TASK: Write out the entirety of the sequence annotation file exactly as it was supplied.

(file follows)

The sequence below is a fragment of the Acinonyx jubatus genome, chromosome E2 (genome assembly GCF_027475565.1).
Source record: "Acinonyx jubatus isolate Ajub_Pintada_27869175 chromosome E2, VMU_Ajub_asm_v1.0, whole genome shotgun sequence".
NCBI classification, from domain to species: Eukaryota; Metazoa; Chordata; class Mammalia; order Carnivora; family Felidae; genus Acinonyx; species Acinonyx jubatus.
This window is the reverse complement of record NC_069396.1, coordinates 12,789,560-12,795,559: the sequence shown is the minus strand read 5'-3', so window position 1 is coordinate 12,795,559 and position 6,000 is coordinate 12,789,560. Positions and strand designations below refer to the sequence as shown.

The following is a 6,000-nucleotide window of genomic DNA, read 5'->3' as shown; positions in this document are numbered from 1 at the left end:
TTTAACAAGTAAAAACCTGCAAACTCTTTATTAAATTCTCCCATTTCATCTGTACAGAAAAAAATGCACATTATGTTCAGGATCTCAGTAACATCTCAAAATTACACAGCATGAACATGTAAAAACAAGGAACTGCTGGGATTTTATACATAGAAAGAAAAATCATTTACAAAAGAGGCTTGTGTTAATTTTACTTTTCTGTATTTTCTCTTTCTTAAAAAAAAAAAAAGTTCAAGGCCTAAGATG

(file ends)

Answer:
The sequence below is a fragment of the Acinonyx jubatus genome, chromosome E2 (genome assembly GCF_027475565.1).
Source record: "Acinonyx jubatus isolate Ajub_Pintada_27869175 chromosome E2, VMU_Ajub_asm_v1.0, whole genome shotgun sequence".
NCBI classification, from domain to species: Eukaryota; Metazoa; Chordata; class Mammalia; order Carnivora; family Felidae; genus Acinonyx; species Acinonyx jubatus.
This window is the reverse complement of record NC_069396.1, coordinates 12,789,560-12,795,559: the sequence shown is the minus strand read 5'-3', so window position 1 is coordinate 12,795,559 and position 6,000 is coordinate 12,789,560. Positions and strand designations below refer to the sequence as shown.

The following is a 6,000-nucleotide window of genomic DNA, read 5'->3' as shown; positions in this document are numbered from 1 at the left end:
TTTAACAAGTAAAAACCTGCAAACTCTTTATTAAATTCTCCCATTTCATCTGTACAGAAAAAAATGCACATTATGTTCAGGATCTCAGTAACATCTCAAAATTACACAGCATGAACATGTAAAAACAAGGAACTGCTGGGATTTTATACATAGAAAGAAAAATCATTTACAAAAGAGGCTTGTGTTAATTTTACTTTTCTGTATTTTCTCTTTCTTAAAAAAAAAAAAAGTTCAAGGCCTAAGATG